One night, the three jerks send a message to OM, telling him it's top secret, but before they can get out their BS, the line crackles and the jokers hear a loud thud from Carlson's end of the radio. They rush over, only to find the shack empty. On a table is a handwritten goodbye from a space-bound Carlson. This hook had been used before, but it's still slightly effective; the obvious draw here is Bill Everett's stylish art. I never get tired of seeing Bill's detail-Peter

Mystic #39
Cover by Carl Burgos (?)

"The Man Who Couldn't Die!" (a: Sam Kweskin) ★★
"The Fury!" (a: Werner Roth) ★★
"Twenty-One Footsteps" (a: John Forte) ★★1/2
"The Old Man!" (a: Ed Winiarski) 
"Return to Nowhere!" (a: Paul Reinman) ★★★1/2

Professor Ivy Brutus is perhaps the greatest lecturer the Society of Historical Researchers has ever had, but he's also a mystery. Where did he come from? How could know so much about ancient Rome in such minute detail? Well, it's because he's actually Brutus, one of the guys that slipped it to Caesar back in the day. Before the emperor died from his wounds, he cursed Brutus to walk the Earth until forgiven for his sin.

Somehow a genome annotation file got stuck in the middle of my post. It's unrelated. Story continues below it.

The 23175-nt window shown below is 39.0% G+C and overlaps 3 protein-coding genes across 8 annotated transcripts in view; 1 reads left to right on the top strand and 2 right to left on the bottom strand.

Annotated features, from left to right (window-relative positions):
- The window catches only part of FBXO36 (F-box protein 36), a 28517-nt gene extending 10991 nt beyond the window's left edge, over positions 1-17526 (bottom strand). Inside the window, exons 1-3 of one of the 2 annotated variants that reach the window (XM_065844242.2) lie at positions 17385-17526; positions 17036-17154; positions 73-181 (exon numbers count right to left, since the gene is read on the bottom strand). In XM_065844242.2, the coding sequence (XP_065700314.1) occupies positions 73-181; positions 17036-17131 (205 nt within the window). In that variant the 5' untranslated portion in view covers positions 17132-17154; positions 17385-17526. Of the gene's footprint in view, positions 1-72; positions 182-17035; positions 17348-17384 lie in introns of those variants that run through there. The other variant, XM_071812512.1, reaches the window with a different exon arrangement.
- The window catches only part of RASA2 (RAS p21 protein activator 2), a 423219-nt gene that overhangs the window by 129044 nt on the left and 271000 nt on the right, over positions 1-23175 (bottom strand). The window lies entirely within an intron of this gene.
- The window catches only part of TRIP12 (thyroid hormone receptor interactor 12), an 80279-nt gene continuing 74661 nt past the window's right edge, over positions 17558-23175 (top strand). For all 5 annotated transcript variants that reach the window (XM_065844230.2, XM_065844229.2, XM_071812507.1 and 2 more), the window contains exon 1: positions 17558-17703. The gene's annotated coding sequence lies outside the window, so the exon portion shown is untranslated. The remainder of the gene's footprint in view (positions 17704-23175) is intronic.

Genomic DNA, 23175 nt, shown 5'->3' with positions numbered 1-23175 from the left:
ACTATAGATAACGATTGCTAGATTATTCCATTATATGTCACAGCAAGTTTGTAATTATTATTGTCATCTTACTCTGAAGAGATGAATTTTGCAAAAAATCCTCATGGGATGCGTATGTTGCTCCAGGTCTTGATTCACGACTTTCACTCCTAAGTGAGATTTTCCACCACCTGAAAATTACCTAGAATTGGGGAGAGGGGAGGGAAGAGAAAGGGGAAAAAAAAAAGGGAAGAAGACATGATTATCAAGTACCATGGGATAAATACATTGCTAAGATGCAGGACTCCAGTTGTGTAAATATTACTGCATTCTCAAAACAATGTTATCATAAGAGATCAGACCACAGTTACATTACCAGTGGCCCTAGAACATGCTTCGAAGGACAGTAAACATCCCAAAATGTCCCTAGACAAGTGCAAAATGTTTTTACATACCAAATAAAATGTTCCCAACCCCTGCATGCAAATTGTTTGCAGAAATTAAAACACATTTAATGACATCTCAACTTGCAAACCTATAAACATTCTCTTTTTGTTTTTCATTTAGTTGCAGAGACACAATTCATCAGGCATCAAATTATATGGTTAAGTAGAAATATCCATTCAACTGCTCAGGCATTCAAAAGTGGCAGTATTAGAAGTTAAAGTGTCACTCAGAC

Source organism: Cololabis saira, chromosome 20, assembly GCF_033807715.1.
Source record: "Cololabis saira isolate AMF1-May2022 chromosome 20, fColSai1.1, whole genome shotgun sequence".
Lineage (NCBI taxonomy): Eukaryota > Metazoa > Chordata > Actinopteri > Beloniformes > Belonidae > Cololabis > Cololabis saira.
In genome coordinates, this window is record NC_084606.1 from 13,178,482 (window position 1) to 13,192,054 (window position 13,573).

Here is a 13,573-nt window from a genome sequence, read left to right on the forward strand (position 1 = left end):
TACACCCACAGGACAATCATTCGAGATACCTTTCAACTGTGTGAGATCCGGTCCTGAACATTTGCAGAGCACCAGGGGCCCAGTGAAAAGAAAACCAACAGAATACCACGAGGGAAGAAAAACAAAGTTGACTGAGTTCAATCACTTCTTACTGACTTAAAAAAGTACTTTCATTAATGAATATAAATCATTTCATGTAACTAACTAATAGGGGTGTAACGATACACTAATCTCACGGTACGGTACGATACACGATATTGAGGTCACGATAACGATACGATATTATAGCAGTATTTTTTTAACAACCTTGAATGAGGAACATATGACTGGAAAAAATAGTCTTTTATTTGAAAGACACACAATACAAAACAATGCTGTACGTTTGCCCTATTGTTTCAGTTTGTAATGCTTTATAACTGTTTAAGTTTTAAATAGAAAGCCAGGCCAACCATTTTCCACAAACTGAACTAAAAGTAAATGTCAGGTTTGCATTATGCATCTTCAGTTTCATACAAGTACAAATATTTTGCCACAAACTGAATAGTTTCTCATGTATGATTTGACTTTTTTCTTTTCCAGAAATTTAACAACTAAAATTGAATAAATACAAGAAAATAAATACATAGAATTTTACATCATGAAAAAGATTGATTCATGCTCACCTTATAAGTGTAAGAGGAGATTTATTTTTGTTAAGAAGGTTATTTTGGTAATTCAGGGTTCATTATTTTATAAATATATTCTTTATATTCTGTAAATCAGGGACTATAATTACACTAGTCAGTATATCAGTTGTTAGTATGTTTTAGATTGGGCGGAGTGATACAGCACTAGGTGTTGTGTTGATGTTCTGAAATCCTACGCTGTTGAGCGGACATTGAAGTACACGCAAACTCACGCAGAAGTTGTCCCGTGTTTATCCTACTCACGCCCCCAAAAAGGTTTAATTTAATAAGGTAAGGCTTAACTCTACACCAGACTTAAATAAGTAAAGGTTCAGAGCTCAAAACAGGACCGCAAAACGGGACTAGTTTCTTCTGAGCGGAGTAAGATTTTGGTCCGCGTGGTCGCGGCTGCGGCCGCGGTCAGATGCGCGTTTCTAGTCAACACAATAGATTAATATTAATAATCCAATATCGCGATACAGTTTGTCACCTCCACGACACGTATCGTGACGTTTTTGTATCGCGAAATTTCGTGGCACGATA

One night, a man named Julie attends the lecture and Ivy immediately recognizes the face as that of his old boss. Brutus follows the man into a bar and engages him in  conversation, further convincing him this 20th Century bar owner is the real deal. Julie shrugs off Ivy's tale of ancient Rome and slaughter but jokingly forgives the crackpot anyway just to get rid of him. Ivy Brutus disappears.